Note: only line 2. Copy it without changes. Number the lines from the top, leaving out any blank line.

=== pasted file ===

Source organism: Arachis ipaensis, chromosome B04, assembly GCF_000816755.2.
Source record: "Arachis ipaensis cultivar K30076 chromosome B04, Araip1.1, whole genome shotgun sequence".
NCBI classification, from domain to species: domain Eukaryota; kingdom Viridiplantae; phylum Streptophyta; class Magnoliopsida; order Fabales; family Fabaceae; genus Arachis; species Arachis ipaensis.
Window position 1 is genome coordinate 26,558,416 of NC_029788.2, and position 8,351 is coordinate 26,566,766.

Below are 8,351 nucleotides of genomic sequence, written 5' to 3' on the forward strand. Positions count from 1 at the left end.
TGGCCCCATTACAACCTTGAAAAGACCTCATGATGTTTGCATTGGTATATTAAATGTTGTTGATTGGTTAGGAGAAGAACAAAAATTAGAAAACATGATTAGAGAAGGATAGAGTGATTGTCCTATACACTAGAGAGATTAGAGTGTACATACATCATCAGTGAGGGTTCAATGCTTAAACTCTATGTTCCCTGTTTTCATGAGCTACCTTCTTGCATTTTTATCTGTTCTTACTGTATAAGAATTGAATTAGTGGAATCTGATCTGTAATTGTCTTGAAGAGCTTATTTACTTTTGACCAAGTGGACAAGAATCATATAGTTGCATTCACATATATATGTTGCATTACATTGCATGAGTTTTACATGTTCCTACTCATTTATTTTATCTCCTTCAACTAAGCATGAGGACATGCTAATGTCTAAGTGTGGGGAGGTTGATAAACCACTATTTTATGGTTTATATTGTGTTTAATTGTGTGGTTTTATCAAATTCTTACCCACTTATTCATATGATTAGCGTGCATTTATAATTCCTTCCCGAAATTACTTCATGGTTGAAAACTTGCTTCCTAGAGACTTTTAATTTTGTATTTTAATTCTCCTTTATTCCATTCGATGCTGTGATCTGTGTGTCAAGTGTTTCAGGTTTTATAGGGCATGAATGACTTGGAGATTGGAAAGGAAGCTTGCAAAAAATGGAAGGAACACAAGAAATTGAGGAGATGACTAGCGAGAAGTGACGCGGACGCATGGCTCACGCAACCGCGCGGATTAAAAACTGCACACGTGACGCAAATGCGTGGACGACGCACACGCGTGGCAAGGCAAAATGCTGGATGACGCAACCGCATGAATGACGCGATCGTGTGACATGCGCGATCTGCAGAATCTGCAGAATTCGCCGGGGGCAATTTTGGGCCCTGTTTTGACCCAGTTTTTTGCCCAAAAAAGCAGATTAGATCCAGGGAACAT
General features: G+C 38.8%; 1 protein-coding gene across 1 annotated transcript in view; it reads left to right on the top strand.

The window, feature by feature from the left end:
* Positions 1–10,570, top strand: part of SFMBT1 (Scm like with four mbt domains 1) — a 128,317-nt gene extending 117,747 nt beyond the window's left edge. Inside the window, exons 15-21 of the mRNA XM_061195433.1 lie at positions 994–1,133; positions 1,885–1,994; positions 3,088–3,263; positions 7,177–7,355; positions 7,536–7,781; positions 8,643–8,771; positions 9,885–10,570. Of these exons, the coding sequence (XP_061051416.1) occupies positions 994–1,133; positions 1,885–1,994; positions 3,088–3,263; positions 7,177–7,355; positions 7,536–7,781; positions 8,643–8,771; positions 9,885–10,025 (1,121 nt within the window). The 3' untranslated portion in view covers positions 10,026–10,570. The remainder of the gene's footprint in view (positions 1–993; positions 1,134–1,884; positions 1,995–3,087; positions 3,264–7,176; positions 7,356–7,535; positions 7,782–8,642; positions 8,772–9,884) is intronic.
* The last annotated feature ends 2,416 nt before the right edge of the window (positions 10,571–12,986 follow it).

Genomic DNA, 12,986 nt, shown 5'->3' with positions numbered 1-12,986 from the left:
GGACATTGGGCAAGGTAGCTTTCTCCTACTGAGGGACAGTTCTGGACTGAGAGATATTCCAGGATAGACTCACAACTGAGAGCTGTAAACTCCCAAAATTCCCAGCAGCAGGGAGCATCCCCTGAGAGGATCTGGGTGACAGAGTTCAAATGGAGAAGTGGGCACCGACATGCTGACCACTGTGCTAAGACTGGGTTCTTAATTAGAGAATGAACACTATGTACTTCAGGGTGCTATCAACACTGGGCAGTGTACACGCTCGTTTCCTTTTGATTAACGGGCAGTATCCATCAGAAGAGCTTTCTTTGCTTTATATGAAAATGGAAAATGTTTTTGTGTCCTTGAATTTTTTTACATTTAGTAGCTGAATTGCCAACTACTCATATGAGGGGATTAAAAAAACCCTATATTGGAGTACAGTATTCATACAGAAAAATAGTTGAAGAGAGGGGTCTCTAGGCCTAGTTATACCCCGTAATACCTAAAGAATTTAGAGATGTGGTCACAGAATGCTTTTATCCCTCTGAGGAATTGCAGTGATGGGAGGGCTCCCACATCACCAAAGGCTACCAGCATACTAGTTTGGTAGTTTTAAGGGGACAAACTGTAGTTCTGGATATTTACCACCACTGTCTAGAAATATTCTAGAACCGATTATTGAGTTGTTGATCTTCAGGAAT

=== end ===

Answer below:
Source record: "Arachis ipaensis cultivar K30076 chromosome B04, Araip1.1, whole genome shotgun sequence".